On Tiredness

(Originally published in Orion Magazine Nov’20)

Andrew O' Hagan claims that to tell someone you are tired is probably that least interesting thing you could say about yourself. He may have a point, though it certainly seems to be quite the fashionable thing to say these days. It is a term favoured by those of us unable to articulate either to themselves or to others whatever mental malaise they are suffering. A cocktail of ennui, self-pity and despondency shaken, stirred and served with a touch of good-old-fashioned melancholy. Why do we all drink it then?


You’d think they would be running triple shifts at the docks or around amazon delivery warehouses but they’re mostly junior something analysts at sell-up start-ups or marketing plastic plants to people who follow urban outfitters on Instagram. They go on holidays, drink matcha lattes and their meals are comprised of Korean-grilled Uber Eats delivery men. So where does this everlasting exhaustion come from? Who’s dropping Xanax into elderflower gin and tonics? The real problem though is that its not just this underworked and overprivileged clump - it’s everyone, its hungry students who forget to cook breakfast, its the taxi drivers by the train station, the pub landlord, the hotel receptionist, the latte-art barista who’s macchiato wears off, the cleaner and the chef - everyone is ‘just tired’. But tired of what exactly?

One thing is clear, the tiredness epidemic has reached full on cultural malaise. So much so that it’s taken for granted like 4G internet or 5 quid pints. You’ve begun to just assume that people are tired or at the very least that they will mention being tired. For the oldest generation (not you boomer - before you) tiredness was a sin or something you earned. Our wartime grandfathers and mothers were instilled with a sense that you could only be tired when it was your due by which of course they mostly meant when you were dead and even then often you were to be proud the fact - dulce et decorum and all.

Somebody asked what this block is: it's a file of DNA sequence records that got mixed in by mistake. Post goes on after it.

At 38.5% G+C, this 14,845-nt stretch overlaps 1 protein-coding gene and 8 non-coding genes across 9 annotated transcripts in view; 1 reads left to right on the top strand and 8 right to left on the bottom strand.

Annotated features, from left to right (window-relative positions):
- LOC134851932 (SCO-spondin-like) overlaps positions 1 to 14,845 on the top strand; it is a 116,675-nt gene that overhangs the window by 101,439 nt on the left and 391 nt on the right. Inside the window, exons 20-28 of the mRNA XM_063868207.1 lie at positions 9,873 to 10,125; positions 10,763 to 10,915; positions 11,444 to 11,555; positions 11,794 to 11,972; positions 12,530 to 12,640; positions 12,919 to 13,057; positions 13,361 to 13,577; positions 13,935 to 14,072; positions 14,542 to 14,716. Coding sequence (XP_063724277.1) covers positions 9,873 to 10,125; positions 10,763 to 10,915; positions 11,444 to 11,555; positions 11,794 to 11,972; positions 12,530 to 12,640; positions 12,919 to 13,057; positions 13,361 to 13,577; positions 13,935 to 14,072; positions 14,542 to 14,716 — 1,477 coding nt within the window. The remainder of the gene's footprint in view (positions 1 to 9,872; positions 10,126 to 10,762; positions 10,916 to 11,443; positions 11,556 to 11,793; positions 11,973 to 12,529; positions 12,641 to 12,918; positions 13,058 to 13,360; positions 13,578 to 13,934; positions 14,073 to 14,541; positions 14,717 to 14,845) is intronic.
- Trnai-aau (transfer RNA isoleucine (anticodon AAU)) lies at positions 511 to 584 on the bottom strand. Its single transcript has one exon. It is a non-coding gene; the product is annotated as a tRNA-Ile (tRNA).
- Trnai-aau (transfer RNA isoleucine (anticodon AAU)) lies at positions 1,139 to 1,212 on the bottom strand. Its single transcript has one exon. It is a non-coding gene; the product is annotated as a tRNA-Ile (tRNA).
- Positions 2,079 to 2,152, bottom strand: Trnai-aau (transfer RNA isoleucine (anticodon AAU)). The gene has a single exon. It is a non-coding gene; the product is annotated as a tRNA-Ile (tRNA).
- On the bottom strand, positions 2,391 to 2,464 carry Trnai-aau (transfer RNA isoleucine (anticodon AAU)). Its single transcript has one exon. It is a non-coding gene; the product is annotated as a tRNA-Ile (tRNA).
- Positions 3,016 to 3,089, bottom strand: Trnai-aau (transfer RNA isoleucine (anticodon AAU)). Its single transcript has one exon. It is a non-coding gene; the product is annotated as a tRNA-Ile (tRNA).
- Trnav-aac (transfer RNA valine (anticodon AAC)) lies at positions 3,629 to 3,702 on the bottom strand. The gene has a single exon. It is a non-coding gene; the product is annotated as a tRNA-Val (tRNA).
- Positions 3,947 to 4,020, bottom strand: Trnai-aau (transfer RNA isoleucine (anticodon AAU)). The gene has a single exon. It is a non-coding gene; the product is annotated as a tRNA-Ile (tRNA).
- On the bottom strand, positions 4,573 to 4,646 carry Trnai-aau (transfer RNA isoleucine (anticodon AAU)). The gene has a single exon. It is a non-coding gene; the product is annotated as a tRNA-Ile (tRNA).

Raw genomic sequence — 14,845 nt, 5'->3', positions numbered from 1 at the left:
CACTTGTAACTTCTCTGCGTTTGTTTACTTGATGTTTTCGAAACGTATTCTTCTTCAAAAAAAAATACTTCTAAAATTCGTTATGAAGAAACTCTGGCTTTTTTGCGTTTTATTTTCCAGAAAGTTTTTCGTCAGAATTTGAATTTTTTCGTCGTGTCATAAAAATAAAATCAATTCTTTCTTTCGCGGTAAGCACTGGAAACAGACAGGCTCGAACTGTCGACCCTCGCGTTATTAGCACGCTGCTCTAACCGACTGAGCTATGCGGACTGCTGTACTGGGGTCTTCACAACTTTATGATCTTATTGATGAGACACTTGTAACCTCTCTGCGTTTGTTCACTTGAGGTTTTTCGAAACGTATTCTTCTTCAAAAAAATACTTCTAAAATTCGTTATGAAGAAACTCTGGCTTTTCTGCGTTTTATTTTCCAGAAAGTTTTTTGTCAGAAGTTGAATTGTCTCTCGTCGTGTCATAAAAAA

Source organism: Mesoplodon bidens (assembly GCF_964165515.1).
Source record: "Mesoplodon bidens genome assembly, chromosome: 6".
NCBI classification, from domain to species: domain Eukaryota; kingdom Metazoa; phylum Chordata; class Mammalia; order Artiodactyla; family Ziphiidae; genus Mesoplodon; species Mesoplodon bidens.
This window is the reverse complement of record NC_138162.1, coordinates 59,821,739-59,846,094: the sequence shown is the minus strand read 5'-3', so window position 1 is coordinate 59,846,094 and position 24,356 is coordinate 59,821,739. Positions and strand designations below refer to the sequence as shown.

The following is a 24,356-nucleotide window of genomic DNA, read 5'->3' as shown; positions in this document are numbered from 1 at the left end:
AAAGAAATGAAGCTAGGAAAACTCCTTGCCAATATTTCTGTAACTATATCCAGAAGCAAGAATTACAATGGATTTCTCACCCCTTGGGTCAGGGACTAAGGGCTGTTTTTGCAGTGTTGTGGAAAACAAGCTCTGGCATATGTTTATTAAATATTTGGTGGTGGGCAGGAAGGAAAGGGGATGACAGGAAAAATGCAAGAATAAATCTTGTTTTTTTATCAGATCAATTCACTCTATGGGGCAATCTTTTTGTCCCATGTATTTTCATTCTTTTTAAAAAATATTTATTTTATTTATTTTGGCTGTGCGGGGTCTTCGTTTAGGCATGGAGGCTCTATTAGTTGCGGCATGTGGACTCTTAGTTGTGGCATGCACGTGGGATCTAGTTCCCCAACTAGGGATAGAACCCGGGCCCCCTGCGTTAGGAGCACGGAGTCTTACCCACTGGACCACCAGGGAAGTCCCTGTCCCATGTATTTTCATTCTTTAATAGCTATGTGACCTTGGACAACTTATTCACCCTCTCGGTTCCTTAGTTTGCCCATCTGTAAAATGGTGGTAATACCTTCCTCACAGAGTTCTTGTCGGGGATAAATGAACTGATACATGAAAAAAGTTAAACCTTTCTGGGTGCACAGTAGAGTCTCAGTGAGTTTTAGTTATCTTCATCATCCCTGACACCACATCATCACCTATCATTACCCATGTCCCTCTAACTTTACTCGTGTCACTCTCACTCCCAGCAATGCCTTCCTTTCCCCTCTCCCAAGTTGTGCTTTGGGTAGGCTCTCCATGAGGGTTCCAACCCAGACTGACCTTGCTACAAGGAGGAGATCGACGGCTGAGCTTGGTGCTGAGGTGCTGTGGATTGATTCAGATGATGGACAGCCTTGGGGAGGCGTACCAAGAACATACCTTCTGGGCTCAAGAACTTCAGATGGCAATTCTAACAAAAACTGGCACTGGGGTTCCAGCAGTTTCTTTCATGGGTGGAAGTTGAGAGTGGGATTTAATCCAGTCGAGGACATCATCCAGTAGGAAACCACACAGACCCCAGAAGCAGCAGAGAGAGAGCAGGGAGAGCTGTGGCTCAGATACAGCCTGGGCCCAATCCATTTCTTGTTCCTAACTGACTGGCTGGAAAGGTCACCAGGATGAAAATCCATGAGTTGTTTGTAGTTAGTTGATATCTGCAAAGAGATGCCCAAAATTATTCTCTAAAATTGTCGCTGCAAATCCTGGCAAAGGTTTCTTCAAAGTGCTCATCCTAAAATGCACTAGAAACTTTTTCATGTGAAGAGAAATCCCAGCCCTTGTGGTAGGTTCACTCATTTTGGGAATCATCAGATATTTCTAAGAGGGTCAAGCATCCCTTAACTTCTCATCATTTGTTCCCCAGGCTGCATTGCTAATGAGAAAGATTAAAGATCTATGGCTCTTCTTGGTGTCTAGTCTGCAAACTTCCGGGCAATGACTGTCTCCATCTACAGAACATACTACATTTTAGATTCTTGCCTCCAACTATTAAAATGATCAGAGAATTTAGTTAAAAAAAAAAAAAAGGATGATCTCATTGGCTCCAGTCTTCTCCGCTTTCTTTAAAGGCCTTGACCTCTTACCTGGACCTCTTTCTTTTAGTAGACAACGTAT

On the other hand, the nostalgia for the keep-calm-carry-on spirit from those born in its proseprous aftermath is astounding. As our nuveaux prophet Francis Fukuyama points in his epithet we are all desire and reason with no higher calling, for some the problem with modernity is not that it is too hard, but that it is too easy. They are left without devotion nor sacrifice. They might have parents who spent themselves in service and calling to the larger cause and are somehow not quite alive next to them. Some may reason that this may be behind the very modern notion of the appeal of the politics of dissent to the most propserous among us.


Regardless its all very tiring isn't it?


This generational excuse though does not account for the overwehleming tiredness of the young. Surely this continuous tiredness is not merely the rallying cry of a mollycoddled populace. Indeed, in my experience it seems that when you ask why people are tired they either give you some half-hearted response about that work thing and my boyfriend is shagging that guy now (how your ex having sex with someone else can make YOU tired is beyond me). However it is the uncertainty in ‘tiredness’ causation that worries me most of all.

One most clear answer is that all of our dead time, on the bus, in the waiting room or in a queue is now taken up by device time. Our in-between moments are gone and these are not only restorative moments but moments that lend to us the sense of the passage of time. The feeling of the acceleration of time in our digitised age can be partially attributed to this, the loss of in-between moments. Those very moments of nothingness, often moments of boredom and no longer moments of presence. Tiring indeed.